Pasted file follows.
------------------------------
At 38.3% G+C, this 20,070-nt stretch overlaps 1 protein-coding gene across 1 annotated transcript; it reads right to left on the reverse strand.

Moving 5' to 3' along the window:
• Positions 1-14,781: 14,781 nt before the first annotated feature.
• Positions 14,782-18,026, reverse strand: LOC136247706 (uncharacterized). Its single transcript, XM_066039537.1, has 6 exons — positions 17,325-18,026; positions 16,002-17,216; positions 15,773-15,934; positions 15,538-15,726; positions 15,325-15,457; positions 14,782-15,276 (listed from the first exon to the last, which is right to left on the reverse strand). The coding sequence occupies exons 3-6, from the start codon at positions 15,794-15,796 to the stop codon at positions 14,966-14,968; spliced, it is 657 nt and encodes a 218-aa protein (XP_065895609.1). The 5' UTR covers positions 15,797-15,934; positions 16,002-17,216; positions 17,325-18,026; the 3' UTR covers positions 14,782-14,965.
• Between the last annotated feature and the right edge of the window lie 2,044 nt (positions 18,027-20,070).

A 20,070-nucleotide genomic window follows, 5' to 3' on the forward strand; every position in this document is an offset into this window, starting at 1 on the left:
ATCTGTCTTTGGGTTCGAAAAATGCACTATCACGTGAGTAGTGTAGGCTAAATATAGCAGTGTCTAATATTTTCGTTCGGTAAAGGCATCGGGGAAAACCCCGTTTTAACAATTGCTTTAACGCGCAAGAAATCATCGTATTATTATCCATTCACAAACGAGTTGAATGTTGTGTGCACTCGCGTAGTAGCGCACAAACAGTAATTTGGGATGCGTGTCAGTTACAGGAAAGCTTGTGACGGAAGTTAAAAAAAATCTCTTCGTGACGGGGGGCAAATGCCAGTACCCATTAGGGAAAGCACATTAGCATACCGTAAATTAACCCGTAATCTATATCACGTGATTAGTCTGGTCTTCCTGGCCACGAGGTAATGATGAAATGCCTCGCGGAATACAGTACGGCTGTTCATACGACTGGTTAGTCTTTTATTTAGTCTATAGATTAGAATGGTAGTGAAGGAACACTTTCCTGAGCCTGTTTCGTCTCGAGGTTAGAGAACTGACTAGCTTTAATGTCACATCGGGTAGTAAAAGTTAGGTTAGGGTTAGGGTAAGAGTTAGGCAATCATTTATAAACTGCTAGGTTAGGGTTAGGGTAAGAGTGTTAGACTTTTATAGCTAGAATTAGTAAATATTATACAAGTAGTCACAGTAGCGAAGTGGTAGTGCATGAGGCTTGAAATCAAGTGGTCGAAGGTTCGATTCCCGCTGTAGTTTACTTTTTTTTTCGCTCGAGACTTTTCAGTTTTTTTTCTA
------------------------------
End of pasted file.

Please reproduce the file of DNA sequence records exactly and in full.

At 38.3% G+C, this 20,070-nt stretch overlaps 1 protein-coding gene across 1 annotated transcript; it reads right to left on the reverse strand.

Moving 5' to 3' along the window:
• Positions 1-14,781: 14,781 nt before the first annotated feature.
• Positions 14,782-18,026, reverse strand: LOC136247706 (uncharacterized). Its single transcript, XM_066039537.1, has 6 exons — positions 17,325-18,026; positions 16,002-17,216; positions 15,773-15,934; positions 15,538-15,726; positions 15,325-15,457; positions 14,782-15,276 (listed from the first exon to the last, which is right to left on the reverse strand). The coding sequence occupies exons 3-6, from the start codon at positions 15,794-15,796 to the stop codon at positions 14,966-14,968; spliced, it is 657 nt and encodes a 218-aa protein (XP_065895609.1). The 5' UTR covers positions 15,797-15,934; positions 16,002-17,216; positions 17,325-18,026; the 3' UTR covers positions 14,782-14,965.
• Between the last annotated feature and the right edge of the window lie 2,044 nt (positions 18,027-20,070).

A 20,070-nucleotide genomic window follows, 5' to 3' on the forward strand; every position in this document is an offset into this window, starting at 1 on the left:
ATCTGTCTTTGGGTTCGAAAAATGCACTATCACGTGAGTAGTGTAGGCTAAATATAGCAGTGTCTAATATTTTCGTTCGGTAAAGGCATCGGGGAAAACCCCGTTTTAACAATTGCTTTAACGCGCAAGAAATCATCGTATTATTATCCATTCACAAACGAGTTGAATGTTGTGTGCACTCGCGTAGTAGCGCACAAACAGTAATTTGGGATGCGTGTCAGTTACAGGAAAGCTTGTGACGGAAGTTAAAAAAAATCTCTTCGTGACGGGGGGCAAATGCCAGTACCCATTAGGGAAAGCACATTAGCATACCGTAAATTAACCCGTAATCTATATCACGTGATTAGTCTGGTCTTCCTGGCCACGAGGTAATGATGAAATGCCTCGCGGAATACAGTACGGCTGTTCATACGACTGGTTAGTCTTTTATTTAGTCTATAGATTAGAATGGTAGTGAAGGAACACTTTCCTGAGCCTGTTTCGTCTCGAGGTTAGAGAACTGACTAGCTTTAATGTCACATCGGGTAGTAAAAGTTAGGTTAGGGTTAGGGTAAGAGTTAGGCAATCATTTATAAACTGCTAGGTTAGGGTTAGGGTAAGAGTGTTAGACTTTTATAGCTAGAATTAGTAAATATTATACAAGTAGTCACAGTAGCGAAGTGGTAGTGCATGAGGCTTGAAATCAAGTGGTCGAAGGTTCGATTCCCGCTGTAGTTTACTTTTTTTTTCGCTCGAGACTTTTCAGTTTTTTTTCTA